Blacklimated in one of the retention initiatives launched through Project Lumina (see Lumina page for more information). As an intervention, the class has been designed specifically for first year (freshmen and transfers) African American men at UCLA. Launched in 2011, Blacklimated seeks to provide a space for undergraduate participants to engage one another in meaningful dialogue that is relevant to the individual and collective experiences of transitioning into UCLA. The class provides both a safe space for the sharing out of African American male experiences and a critical thinking arena to unpack those experiences and foster clarity and understanding. The curriculum is designed to introduce participants to a number of pertinent resources that help establish a community for empowerment and successful navigation of UCLA. Since 2011, the BMI has provided nearly 150 undergraduates with the tools and resources to persist and graduate from UCLA.
Launched in 2010, nearly 40 UCLA undergraduates have participated in this year-long research course in which participants are introduced to the fundamentals of conducting research. Project Lumina began as an initiative to critically examine Black male retention at UCLA, serving as the impetus for the creation of the Blacklimated course, a retention project for first-year undergraduates (see Blacklimated for more information). Lumina provides a venue for UCLA undergraduates to gain important research experience, by examining the experiences of Black men in the K-16 educational pipeline, and at UCLA in particular. Through this class, students are able to further scholarly dialogue on African American male and female retention and engagement in predominately white institutions of higher education. Using a research-practitioner based model to asses the needs of African American male students and implement retention initiatives.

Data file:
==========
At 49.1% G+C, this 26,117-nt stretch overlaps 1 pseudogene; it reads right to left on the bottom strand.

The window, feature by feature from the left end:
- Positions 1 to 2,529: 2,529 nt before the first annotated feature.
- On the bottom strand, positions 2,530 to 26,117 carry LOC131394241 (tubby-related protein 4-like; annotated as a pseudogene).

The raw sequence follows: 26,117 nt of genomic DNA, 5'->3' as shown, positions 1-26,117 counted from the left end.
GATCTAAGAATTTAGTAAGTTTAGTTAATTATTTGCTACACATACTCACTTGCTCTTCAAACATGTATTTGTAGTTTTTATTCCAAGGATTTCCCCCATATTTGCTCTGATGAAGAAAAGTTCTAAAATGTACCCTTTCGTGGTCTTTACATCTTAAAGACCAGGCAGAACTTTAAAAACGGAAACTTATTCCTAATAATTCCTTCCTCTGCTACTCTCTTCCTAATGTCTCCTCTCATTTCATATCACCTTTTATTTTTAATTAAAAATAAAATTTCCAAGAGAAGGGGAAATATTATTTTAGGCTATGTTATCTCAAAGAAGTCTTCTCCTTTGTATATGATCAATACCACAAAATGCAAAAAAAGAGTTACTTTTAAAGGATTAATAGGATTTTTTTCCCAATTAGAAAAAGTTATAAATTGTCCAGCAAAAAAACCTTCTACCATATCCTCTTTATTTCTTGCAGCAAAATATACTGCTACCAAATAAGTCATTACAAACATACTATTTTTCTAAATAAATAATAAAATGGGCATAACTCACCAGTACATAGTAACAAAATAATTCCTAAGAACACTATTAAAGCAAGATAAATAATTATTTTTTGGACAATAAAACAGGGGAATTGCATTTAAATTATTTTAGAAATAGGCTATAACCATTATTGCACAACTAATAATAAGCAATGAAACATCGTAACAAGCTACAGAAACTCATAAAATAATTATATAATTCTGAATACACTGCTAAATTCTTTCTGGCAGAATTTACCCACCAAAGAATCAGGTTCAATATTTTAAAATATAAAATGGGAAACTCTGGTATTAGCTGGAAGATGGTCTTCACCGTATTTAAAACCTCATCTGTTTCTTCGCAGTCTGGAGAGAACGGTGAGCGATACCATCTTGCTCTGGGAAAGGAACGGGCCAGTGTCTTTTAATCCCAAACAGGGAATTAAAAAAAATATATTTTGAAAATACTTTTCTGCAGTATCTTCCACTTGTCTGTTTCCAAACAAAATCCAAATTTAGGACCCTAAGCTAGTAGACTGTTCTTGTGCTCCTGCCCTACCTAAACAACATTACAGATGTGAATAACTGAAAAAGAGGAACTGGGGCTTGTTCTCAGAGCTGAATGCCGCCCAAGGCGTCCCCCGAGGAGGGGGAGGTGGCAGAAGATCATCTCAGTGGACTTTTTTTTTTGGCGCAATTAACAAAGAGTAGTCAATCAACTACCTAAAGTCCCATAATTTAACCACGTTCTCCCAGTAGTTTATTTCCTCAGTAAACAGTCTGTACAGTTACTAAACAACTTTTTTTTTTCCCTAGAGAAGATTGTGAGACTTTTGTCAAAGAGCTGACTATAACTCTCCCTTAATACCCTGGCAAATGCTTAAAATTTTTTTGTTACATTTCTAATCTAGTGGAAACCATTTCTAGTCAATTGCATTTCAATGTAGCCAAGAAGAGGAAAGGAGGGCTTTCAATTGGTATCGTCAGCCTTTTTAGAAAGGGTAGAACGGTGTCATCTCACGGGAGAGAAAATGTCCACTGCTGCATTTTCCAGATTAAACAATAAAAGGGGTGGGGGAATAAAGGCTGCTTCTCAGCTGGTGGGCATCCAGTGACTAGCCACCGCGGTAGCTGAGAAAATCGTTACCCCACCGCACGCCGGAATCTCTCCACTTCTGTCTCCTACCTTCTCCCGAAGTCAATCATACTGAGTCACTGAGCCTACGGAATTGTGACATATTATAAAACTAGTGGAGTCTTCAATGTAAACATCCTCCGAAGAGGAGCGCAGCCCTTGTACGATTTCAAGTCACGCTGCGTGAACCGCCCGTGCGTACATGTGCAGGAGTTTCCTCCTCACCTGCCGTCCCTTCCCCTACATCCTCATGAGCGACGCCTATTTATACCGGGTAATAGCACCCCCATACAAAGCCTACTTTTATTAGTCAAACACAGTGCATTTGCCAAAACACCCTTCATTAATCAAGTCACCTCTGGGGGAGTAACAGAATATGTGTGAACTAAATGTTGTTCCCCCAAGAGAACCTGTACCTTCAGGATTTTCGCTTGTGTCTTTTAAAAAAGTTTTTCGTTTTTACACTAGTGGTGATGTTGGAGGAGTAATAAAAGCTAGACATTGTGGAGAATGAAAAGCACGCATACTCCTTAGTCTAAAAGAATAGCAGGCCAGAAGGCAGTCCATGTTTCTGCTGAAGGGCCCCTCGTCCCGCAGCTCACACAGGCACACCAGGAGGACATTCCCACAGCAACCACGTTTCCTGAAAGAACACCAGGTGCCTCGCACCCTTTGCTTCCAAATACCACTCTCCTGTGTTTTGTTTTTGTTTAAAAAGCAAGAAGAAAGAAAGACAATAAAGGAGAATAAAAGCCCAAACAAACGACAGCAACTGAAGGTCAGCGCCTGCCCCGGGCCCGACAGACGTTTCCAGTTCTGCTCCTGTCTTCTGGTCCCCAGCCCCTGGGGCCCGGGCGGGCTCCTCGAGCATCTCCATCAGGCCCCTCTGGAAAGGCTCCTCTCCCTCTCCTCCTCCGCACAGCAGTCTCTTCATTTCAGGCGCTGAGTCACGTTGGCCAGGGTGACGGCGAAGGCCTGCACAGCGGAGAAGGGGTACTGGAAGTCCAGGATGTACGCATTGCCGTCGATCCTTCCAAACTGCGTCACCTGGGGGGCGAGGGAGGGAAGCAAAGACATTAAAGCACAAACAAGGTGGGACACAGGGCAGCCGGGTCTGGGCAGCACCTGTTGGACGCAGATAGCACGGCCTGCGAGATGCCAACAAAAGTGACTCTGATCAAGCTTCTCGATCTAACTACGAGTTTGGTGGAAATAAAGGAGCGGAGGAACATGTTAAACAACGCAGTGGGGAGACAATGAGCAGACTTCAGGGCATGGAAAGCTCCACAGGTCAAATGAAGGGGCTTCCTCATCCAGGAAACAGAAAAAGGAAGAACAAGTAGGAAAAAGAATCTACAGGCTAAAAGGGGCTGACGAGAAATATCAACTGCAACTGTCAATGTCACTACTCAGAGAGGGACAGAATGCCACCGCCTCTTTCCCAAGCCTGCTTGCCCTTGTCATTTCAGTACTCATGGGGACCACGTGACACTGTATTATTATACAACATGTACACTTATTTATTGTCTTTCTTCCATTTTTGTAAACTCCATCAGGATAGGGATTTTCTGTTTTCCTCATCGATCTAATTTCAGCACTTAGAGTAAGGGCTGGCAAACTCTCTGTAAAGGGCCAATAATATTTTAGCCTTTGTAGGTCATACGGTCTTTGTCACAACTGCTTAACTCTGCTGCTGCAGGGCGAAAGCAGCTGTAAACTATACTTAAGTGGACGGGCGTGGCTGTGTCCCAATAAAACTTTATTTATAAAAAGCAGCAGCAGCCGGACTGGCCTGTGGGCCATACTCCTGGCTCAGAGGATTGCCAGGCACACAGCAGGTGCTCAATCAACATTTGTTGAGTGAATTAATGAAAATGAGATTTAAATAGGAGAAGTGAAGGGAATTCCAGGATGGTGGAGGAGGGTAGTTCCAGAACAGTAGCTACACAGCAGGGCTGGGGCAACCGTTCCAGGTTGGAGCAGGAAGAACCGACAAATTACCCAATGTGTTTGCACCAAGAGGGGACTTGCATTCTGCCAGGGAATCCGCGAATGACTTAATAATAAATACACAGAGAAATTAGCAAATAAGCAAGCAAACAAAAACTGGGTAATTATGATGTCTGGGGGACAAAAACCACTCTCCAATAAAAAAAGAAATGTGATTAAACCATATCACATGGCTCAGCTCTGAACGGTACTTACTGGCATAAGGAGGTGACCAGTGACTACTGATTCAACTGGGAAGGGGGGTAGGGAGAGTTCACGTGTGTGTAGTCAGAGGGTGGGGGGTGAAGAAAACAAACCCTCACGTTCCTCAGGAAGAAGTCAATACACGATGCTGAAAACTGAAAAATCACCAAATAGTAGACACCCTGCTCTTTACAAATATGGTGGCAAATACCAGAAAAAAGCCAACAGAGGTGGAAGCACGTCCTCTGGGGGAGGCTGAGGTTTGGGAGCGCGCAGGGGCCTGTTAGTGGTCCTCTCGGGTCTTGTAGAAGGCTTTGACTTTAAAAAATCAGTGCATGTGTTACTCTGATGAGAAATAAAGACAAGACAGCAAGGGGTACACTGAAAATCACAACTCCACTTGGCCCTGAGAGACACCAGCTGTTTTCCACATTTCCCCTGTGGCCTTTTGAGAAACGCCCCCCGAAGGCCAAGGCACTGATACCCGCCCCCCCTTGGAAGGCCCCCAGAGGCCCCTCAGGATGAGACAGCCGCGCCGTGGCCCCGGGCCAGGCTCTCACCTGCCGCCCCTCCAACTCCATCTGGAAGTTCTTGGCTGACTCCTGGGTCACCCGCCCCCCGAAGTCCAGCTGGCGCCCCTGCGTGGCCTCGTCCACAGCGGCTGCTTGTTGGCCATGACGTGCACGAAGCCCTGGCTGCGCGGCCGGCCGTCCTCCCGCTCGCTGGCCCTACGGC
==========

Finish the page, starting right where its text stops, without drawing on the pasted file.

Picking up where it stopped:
Initially as a “sister” course to Blacklimated, Sister-to-Sister (S2S) has quickly grown to become a staple of Black women’s undergraduate experience on the UCLA campus. The course is designed to provide a safe space for undergraduate African American women across the Diaspora to create meaning out of their collegiate experiences. Taught by Dr. Jonli Tunstall, Maisha Beasley, and Dr. Samarah Blackmon, the class explores Black women’s campus experience through the themes of sisterhood, self, and university experience. Topics examined in the course include, but are not limited to: the building and power of community, social-emotional health and wellbeing, sexual assault in the lives of Black women, relationships, and being a scholar of color. The overarching goal of the course is to facilitate community building and networks that will lead to a more enriched college experience for undergraduate participants. Since launched in the spring of 2014, more than 120 undergraduate women have taken the course.